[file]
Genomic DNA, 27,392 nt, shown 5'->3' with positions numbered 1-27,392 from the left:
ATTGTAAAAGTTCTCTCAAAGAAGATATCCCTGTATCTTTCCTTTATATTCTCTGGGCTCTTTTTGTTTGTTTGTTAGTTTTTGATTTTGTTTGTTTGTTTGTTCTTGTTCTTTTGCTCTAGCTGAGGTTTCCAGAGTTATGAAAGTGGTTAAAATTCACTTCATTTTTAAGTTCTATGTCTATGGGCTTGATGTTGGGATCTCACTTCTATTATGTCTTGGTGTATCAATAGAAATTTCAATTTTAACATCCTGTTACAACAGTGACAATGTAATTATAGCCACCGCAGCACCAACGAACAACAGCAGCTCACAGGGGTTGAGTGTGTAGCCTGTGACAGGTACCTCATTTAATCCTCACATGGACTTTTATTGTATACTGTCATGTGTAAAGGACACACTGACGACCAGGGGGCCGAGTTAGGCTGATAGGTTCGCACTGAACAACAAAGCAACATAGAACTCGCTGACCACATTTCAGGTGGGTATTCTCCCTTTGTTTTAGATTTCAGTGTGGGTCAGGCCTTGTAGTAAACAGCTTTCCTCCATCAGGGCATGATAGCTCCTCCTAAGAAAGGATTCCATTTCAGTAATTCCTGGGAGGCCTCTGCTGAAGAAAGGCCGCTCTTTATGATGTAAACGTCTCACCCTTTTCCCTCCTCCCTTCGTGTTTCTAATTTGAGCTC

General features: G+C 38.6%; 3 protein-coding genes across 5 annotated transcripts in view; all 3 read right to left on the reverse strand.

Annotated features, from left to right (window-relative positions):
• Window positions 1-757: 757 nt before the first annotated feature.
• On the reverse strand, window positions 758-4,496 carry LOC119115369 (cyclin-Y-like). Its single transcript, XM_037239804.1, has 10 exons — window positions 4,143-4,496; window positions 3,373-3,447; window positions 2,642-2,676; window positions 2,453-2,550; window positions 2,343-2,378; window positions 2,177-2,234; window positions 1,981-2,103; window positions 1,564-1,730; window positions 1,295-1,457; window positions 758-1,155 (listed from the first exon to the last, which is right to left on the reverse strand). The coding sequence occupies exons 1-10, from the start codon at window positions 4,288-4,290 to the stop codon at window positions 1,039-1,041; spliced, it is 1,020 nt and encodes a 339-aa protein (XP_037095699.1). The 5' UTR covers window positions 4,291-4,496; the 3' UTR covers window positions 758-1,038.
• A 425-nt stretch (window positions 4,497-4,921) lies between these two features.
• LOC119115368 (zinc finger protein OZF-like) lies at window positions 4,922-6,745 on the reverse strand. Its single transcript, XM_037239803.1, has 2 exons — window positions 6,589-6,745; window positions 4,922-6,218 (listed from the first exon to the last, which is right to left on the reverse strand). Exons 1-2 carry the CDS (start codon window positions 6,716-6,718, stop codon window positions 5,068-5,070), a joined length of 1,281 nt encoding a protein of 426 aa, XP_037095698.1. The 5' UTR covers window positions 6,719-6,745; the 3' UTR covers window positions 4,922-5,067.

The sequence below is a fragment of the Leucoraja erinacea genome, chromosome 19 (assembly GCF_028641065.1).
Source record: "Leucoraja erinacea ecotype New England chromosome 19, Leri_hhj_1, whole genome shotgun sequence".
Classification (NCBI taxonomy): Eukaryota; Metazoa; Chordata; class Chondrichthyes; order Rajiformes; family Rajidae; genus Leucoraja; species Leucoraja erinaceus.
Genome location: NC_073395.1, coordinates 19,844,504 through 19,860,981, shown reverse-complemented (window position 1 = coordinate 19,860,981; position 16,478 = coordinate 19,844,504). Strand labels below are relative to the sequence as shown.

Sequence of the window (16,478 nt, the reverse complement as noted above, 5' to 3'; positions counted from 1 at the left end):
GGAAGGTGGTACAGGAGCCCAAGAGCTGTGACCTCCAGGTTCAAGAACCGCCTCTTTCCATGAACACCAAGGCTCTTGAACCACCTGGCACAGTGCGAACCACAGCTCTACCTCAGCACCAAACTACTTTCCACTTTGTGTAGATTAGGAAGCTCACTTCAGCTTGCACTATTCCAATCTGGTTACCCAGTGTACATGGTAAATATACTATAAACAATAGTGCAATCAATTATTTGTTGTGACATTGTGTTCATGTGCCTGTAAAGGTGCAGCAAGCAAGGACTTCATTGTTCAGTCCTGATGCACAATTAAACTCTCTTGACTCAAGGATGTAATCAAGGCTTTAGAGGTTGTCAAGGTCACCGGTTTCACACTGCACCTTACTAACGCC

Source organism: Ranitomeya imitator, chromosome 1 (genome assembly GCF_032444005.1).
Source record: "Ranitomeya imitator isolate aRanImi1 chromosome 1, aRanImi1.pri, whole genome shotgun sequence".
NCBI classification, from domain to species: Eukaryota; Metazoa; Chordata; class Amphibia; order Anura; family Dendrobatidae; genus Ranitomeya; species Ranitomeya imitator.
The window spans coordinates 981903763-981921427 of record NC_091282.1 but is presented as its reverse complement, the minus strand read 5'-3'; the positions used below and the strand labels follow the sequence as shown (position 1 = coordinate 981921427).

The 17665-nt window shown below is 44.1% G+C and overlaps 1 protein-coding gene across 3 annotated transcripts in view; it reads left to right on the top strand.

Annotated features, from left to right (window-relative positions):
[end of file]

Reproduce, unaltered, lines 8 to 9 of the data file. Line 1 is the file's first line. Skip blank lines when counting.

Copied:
• LOC119115368 (zinc finger protein OZF-like) lies at window positions 4,922-6,745 on the reverse strand. Its single transcript, XM_037239803.1, has 2 exons — window positions 6,589-6,745; window positions 4,922-6,218 (listed from the first exon to the last, which is right to left on the reverse strand). Exons 1-2 carry the CDS (start codon window positions 6,716-6,718, stop codon window positions 5,068-5,070), a joined length of 1,281 nt encoding a protein of 426 aa, XP_037095698.1. The 5' UTR covers window positions 6,719-6,745; the 3' UTR covers window positions 4,922-5,067.

The sequence below is a fragment of the Leucoraja erinacea genome, chromosome 19 (assembly GCF_028641065.1).